Are You a Tomato Maniac?

Thursday, February 26, 2009

Today's lesson children, is titled "are you a certified Tomato Maniac?" This can be a hard question to answer. Another -- related -- question would be "are you certifiably insane?" If the answer to that question is yes, then you too could be a "certified" Tomato Maniac.

Do you enjoy fresh, off-the-vine tomatoes? Do you dream about fresh, vine-ripened tomatoes during the depths of the winter doldrums. Is 27 tomato plants in the backyard considered a "good start?" Do you freeze tomatoes? Can tomatoes? Talk about tomatoes until friends run for cover?

Then you are probably a Tomato Maniac.

Although I've mentioned before in this blog that my love affair with all things tomato began as a teenager, and really took off when Venus took a chance on a strange looking plant called the "Green Zebra," another source that fed the insanity is a special Yahoo group called Tomato Mania.

And, if you're guessing that this group is all about tomatoes, that would be a fine guess indeed.

There are thousands of groups on Yahoo dedicated to every subject under the sun. Anything between Apples and Zebras (A-Z) is fair game on Yahoo Groups. And you're likely to find anywhere from three to four groups dedicated to the same subject. The same is true with the subject of tomatoes. If you perform a search in Yahoo Groups under the subject heading of tomatoes, you'll likely find nine or ten groups dedicated to this single topic.

But -- Tomato Mania is the monster. This group, founded by a pair of Tomato Maniacs, started in 2001 and boasts nearly 1600 members from not just all over the country -- but all over the world. There are tomato lovers in every corner of this world. And, if you want to know how tomatoes grow in the Isle of Man (between Great Britain and Ireland) for example, you talk to June.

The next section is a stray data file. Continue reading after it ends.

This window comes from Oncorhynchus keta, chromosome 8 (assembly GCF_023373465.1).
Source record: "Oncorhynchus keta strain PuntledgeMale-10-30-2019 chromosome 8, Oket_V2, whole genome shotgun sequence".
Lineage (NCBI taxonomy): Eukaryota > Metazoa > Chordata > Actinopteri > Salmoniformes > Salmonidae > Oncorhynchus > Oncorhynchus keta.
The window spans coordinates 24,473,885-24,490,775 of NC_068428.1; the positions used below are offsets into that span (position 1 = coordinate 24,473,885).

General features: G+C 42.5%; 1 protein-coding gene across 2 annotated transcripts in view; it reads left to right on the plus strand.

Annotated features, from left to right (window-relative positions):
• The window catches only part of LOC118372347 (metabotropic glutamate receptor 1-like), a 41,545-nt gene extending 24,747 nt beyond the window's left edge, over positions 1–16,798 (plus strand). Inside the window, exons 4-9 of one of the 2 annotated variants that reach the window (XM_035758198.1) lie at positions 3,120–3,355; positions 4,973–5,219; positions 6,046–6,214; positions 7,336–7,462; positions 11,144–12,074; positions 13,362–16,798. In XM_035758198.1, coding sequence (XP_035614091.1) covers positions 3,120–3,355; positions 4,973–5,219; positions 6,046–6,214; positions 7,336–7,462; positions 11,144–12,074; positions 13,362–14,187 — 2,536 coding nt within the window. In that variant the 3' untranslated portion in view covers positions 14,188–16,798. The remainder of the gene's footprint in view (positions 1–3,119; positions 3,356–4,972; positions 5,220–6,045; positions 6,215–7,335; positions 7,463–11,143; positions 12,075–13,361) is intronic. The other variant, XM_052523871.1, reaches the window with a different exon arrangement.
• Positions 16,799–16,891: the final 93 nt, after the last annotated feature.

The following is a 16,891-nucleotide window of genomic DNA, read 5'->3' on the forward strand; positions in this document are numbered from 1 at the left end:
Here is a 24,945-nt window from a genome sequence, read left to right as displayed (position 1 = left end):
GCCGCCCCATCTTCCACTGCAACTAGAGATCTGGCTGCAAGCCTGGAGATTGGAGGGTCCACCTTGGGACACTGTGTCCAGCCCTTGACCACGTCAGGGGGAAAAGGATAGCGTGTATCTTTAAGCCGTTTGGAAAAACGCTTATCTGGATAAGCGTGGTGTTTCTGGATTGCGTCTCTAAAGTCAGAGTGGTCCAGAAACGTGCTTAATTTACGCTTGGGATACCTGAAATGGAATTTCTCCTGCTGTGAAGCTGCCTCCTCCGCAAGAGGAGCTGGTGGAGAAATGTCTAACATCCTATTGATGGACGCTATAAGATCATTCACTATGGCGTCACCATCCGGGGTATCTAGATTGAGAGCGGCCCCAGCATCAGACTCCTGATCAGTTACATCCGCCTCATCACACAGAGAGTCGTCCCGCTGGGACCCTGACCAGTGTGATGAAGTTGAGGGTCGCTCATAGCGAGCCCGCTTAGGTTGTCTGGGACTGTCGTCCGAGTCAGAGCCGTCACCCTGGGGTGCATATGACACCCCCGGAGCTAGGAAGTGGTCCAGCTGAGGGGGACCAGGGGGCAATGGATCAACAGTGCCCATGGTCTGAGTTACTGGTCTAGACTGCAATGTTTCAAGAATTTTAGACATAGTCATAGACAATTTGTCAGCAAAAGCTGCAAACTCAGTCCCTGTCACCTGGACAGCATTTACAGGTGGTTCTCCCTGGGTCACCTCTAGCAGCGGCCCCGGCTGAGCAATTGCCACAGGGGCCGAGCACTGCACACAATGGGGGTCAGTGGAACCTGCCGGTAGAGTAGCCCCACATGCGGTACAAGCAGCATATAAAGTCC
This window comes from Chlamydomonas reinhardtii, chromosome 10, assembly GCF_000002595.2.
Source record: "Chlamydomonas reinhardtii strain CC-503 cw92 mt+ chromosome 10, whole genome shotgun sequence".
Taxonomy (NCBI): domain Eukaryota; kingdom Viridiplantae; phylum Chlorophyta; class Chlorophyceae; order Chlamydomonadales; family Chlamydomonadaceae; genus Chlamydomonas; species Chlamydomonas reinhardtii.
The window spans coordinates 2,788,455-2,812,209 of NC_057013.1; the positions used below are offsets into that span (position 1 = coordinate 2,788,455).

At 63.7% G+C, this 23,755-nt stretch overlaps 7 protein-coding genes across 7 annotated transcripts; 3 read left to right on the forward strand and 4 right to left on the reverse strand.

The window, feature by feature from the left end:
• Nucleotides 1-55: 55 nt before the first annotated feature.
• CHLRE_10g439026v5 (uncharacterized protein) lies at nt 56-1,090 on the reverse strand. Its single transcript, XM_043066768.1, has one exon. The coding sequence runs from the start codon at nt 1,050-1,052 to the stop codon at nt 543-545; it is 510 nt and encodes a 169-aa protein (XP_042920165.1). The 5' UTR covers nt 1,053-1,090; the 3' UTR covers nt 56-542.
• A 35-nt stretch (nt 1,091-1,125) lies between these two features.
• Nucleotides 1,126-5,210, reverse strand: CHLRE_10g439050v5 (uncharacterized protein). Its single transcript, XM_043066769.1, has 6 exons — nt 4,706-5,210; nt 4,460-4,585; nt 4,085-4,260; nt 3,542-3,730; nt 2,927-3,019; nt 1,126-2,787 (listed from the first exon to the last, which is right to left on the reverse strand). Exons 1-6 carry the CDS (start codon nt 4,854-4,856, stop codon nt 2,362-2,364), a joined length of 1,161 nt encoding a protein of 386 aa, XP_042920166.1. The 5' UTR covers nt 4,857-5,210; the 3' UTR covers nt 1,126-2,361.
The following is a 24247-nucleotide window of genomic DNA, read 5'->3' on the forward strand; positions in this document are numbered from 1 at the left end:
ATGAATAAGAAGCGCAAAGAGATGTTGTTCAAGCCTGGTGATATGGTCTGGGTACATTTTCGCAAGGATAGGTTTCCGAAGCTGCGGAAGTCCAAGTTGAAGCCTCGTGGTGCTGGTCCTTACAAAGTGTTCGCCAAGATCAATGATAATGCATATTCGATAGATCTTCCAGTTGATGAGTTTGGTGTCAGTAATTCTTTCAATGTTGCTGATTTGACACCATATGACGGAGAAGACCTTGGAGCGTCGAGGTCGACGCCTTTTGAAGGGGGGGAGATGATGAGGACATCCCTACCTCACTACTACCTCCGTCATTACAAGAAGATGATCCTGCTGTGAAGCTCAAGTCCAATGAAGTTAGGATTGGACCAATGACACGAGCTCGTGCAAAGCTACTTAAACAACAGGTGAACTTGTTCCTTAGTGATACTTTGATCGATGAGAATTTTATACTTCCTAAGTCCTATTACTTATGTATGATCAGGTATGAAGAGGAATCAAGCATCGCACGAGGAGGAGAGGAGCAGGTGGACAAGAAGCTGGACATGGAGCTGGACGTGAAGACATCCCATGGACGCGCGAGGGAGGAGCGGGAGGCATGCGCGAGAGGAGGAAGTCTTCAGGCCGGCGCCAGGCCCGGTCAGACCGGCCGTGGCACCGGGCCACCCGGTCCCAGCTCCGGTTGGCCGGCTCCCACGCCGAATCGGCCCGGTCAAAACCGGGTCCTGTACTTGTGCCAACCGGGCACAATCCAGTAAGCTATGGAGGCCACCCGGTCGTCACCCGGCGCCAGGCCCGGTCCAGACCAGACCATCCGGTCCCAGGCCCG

June lives in the Isle of Man and is a certifiable Tomato Maniac.

Or, if you're curious about what varieties grow well in the State of Oklahoma, you talk to "Dev."

Dev lives in Oklahoma and is a certifiable Tomato Maniac.

Northern Californians like myself, Farmer Fred Hoffman, Sue Kolbo (Rivergait Ranch) and Gayla Roberts (Always Enough Ranch) also visit the group daily to share tomato growing tips, exchange stories and let everyone know about what is doing well in their tomato world, and what is not doing so well.

You could call us all certifiable Tomato Maniacs.

To put it short and sweet, there are probably thousands of websites dedicated to the growth and production of tomatoes. But none of them offer the kind of traffic, tips and help that you will find on Tomato Mania. If you're going to dabble into the world of growing heirloom tomatoes, this group is a must. Because, I guarantee you that no matter how rare a tomato plant variety is, someone, somewhere, has already grown it.

And you will find this Tomato Maniac on Tomato Mania.

If you find yourself wanting to grow heirloom tomatoes this summer, but aren't sure what you should try (there are THOUSANDS of varieties), then you should have a discussion with "Janet." She is known in Tomato Mania circles as "Janet the Seedstress," and is the keeper and protector of the vast vault known as the Tomato Mania seed bank.